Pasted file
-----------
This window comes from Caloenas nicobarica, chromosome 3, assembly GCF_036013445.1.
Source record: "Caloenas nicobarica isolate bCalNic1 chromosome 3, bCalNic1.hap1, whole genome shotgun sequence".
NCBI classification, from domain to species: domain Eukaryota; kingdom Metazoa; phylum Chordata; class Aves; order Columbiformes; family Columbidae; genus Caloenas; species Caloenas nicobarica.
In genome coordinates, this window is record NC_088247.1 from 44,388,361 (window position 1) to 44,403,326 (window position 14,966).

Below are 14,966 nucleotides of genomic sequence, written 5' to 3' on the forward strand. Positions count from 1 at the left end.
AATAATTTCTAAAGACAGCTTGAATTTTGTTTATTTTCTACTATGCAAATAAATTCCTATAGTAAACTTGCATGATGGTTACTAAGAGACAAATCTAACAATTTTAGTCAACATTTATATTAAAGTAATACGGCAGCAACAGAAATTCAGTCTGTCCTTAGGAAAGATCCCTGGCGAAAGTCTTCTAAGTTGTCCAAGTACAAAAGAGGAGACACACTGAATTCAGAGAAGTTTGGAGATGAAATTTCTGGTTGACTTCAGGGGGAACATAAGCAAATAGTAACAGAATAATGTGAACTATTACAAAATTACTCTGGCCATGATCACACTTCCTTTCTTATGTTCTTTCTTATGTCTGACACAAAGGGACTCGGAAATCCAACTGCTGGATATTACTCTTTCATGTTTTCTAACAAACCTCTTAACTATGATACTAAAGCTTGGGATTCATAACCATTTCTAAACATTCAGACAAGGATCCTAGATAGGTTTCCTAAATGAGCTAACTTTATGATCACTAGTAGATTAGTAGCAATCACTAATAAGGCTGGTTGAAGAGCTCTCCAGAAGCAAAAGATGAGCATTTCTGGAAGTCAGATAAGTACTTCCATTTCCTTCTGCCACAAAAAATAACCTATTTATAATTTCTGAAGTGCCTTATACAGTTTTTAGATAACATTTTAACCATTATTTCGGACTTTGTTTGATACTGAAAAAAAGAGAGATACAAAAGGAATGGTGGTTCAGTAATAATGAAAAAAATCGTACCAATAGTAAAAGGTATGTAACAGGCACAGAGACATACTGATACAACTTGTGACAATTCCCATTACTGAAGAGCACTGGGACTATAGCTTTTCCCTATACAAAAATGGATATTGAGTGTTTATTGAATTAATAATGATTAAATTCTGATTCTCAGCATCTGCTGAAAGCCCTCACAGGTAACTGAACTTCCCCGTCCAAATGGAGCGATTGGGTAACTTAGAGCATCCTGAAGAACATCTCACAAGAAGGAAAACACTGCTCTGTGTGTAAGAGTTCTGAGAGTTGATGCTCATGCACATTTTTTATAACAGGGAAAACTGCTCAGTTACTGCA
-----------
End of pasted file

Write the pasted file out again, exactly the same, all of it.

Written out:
This window comes from Caloenas nicobarica, chromosome 3, assembly GCF_036013445.1.
Source record: "Caloenas nicobarica isolate bCalNic1 chromosome 3, bCalNic1.hap1, whole genome shotgun sequence".
NCBI classification, from domain to species: domain Eukaryota; kingdom Metazoa; phylum Chordata; class Aves; order Columbiformes; family Columbidae; genus Caloenas; species Caloenas nicobarica.
In genome coordinates, this window is record NC_088247.1 from 44,388,361 (window position 1) to 44,403,326 (window position 14,966).

Below are 14,966 nucleotides of genomic sequence, written 5' to 3' on the forward strand. Positions count from 1 at the left end.
AATAATTTCTAAAGACAGCTTGAATTTTGTTTATTTTCTACTATGCAAATAAATTCCTATAGTAAACTTGCATGATGGTTACTAAGAGACAAATCTAACAATTTTAGTCAACATTTATATTAAAGTAATACGGCAGCAACAGAAATTCAGTCTGTCCTTAGGAAAGATCCCTGGCGAAAGTCTTCTAAGTTGTCCAAGTACAAAAGAGGAGACACACTGAATTCAGAGAAGTTTGGAGATGAAATTTCTGGTTGACTTCAGGGGGAACATAAGCAAATAGTAACAGAATAATGTGAACTATTACAAAATTACTCTGGCCATGATCACACTTCCTTTCTTATGTTCTTTCTTATGTCTGACACAAAGGGACTCGGAAATCCAACTGCTGGATATTACTCTTTCATGTTTTCTAACAAACCTCTTAACTATGATACTAAAGCTTGGGATTCATAACCATTTCTAAACATTCAGACAAGGATCCTAGATAGGTTTCCTAAATGAGCTAACTTTATGATCACTAGTAGATTAGTAGCAATCACTAATAAGGCTGGTTGAAGAGCTCTCCAGAAGCAAAAGATGAGCATTTCTGGAAGTCAGATAAGTACTTCCATTTCCTTCTGCCACAAAAAATAACCTATTTATAATTTCTGAAGTGCCTTATACAGTTTTTAGATAACATTTTAACCATTATTTCGGACTTTGTTTGATACTGAAAAAAAGAGAGATACAAAAGGAATGGTGGTTCAGTAATAATGAAAAAAATCGTACCAATAGTAAAAGGTATGTAACAGGCACAGAGACATACTGATACAACTTGTGACAATTCCCATTACTGAAGAGCACTGGGACTATAGCTTTTCCCTATACAAAAATGGATATTGAGTGTTTATTGAATTAATAATGATTAAATTCTGATTCTCAGCATCTGCTGAAAGCCCTCACAGGTAACTGAACTTCCCCGTCCAAATGGAGCGATTGGGTAACTTAGAGCATCCTGAAGAACATCTCACAAGAAGGAAAACACTGCTCTGTGTGTAAGAGTTCTGAGAGTTGATGCTCATGCACATTTTTTATAACAGGGAAAACTGCTCAGTTACTGCA